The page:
Spring Cleaning Tips for Cat Lovers for a Cleaner Home and Happier Cat

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spring cleaning tips for cat lovers

Spring is a popular season and for good reason: the weather is warming up, the green is starting to reappear outside, and people and pets alike can finally emerge from their homes to explore the outdoors and take in the warmth. It’s also a time to knock out some serious cleaning inside our homes — particularly for cat owners.

Just as humans go through cycles, so too do cats — especially with shedding. In fact, cat hair shedding is actually tied to the amount of light that their fur is exposed to. Indoor cats will shed more consistently but in smaller amounts because they’re exposed to artificial light in addition to natural light. The overall hair growth and shedding processes occur in three stages: active growth (anagen), transition (catagen) and rest (telogen). Learn more about cat shedding processes here.

What’s important to understand is that cat hair shedding can be managed more proactively with a few simple steps for both your cat and your home. Here are a few ideas and recommendations on spring cleaning tips for cat lovers.

Getting Your Cat Ready for Spring

First on our list of spring cleaning tips for cat lovers is dealing with shedding. While there are cat breeds that don’t shed much, all cats shed in some form — whether lightly or heavily. In fact, shorthair cats shed just as much as longhair cats. The fur is simply often more noticeable for longhair cats than it is for shorthair cats. It’s also a natural part of thinning out their winter coats. While shedding will make your cat feel better, it can add a layer of both dander and frustration to your household.

As you live with your cat, you’ll get a sense for what’s normal and not normal in terms of shedding as you go about your normal cleaning routine. When more hair starts to show up, consider brushing your cat more frequently. A brush, comb, mat remover, or grooming glove used for a few minutes every day will help collect dead hair in a single sitting rather than finding it all over your home. It’s important to note that unusually high shedding may be a sign of a bigger problem, such as a skin disorder, stress, or some other cause. In these situations, consult a veterinarian to help you determine the cause and solution.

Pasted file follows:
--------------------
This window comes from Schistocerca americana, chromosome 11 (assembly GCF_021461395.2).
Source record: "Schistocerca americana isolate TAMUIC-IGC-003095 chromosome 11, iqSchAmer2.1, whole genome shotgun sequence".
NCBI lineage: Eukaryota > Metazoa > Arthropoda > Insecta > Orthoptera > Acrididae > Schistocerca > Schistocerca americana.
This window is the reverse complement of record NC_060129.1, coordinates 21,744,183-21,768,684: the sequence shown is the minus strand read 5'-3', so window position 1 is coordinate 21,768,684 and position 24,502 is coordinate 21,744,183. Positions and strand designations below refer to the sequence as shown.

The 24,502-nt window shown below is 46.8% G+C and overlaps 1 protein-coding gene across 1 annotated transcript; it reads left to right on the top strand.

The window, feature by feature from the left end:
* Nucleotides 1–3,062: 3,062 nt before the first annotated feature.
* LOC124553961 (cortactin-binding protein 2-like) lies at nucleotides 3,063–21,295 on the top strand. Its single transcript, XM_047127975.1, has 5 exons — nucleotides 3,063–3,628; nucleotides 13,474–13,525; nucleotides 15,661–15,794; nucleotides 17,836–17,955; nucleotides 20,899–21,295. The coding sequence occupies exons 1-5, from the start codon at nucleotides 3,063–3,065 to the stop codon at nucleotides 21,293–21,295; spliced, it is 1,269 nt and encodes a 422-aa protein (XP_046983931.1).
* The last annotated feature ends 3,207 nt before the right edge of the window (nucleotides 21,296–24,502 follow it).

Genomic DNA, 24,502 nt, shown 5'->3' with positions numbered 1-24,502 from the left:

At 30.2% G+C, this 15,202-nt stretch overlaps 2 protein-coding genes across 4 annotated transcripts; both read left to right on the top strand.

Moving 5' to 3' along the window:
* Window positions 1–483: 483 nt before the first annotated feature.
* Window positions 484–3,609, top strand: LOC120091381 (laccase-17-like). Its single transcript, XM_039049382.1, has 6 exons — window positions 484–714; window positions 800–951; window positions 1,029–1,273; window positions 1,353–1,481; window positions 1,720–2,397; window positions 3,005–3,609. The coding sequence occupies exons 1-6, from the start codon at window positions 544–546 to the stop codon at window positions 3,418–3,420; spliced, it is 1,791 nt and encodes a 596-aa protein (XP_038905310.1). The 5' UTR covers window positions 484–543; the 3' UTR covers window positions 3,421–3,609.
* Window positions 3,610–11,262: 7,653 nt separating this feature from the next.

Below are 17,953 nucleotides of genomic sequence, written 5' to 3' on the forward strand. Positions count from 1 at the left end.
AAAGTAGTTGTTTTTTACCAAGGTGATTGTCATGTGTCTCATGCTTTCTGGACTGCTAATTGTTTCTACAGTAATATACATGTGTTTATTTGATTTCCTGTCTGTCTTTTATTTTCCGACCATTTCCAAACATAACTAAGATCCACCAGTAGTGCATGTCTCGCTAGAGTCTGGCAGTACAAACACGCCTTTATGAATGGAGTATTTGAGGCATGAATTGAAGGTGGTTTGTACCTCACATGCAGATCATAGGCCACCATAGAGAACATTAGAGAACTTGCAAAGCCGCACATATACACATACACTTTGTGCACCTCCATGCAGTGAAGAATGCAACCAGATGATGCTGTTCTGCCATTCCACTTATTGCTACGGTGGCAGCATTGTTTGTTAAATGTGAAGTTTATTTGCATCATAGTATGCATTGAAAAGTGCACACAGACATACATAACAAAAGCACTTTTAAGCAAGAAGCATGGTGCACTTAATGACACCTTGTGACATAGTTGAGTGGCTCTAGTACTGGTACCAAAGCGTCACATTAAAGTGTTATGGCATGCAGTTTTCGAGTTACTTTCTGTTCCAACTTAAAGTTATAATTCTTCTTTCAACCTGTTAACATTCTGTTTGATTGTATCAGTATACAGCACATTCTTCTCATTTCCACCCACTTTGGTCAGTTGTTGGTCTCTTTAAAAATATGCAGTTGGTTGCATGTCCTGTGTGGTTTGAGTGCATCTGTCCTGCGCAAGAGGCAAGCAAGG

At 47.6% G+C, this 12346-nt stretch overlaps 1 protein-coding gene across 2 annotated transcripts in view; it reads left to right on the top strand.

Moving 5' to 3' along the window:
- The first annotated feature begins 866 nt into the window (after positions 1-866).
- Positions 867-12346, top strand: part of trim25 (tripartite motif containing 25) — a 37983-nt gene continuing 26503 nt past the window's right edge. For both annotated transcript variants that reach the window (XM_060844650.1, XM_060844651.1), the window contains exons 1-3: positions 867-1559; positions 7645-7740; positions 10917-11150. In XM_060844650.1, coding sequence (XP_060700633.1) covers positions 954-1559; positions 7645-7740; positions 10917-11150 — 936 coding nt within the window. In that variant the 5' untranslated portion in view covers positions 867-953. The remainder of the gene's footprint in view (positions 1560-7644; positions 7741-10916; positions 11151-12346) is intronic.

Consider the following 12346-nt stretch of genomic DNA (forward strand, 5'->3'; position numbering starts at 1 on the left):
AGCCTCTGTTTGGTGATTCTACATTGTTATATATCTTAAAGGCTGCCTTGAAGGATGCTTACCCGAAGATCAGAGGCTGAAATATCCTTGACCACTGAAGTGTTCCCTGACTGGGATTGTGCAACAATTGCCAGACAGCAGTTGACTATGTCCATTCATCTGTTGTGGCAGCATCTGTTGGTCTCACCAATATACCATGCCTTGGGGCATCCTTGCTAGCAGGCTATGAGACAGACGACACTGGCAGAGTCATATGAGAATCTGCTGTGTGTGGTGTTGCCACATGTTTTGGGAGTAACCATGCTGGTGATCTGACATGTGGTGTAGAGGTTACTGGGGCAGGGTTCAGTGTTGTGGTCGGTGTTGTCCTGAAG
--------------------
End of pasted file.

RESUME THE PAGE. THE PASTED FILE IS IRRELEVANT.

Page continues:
And while it’ll likely be an unpleasant experience, you should also give your cat a bath from time to time as well to keep her skin, undercoat, and main coat fresh and clean. Learn more about how to give a cat a bath here. Taking these steps as spring approaches will help expedite your cat’s shedding process and also keep her feeling great.

Spring is also a time when unwanted insects start to arrive — ticks and fleas, in particular. If your cat is permitted outdoors, it’s critical that you take the necessary precautions to both protect your cat’s health as well as your home. Fleas and ticks can affect humans, too, and the last thing you want is to have your cat suffering as well as your household.

These pests can be difficult to get rid of once they’re a problem, so take action now with flea and tick control medications or collars to protect yourself and your cat. Also, consider treating your lawn with an appropriate insecticide applied by a professional pest inspector or lawn care company. Treating your yard in addition to pet-focused treatment will help prevent infestation on an ongoing basis.

Get Your Home Spring-Ready

Spring cleaning is the perfect opportunity to get rid of the excess in your home and do some deep cleaning. By moving furniture, appliances, and other larger objects in your home, you can remove cat dander and fur that has collected in the unseen spaces of your home over the colder months. Cat hair is notorious for floating around and collecting in small spaces, so deep cleaning is important to make sure you catch it all.

One of the biggest collectors of cat hair and dander is furniture. Different fabric types will retain and show fur more than others. If your cat is young enough, consider training her to stay off furniture as much as possible by providing her with a cat bed, climbing tower, or other pet-related furniture that’s meant to be used by your pet. Cleaning these items is often as simple as vacuuming them or throwing them in a washing machine. For furniture that has pet hair on it, many vacuums now come with pet hair attachments that make removal a breeze. For more difficult hair, products are available for either covering furniture or applying a sticky surface for removal. Learn more about dealing with cat hair in your home and on furniture.

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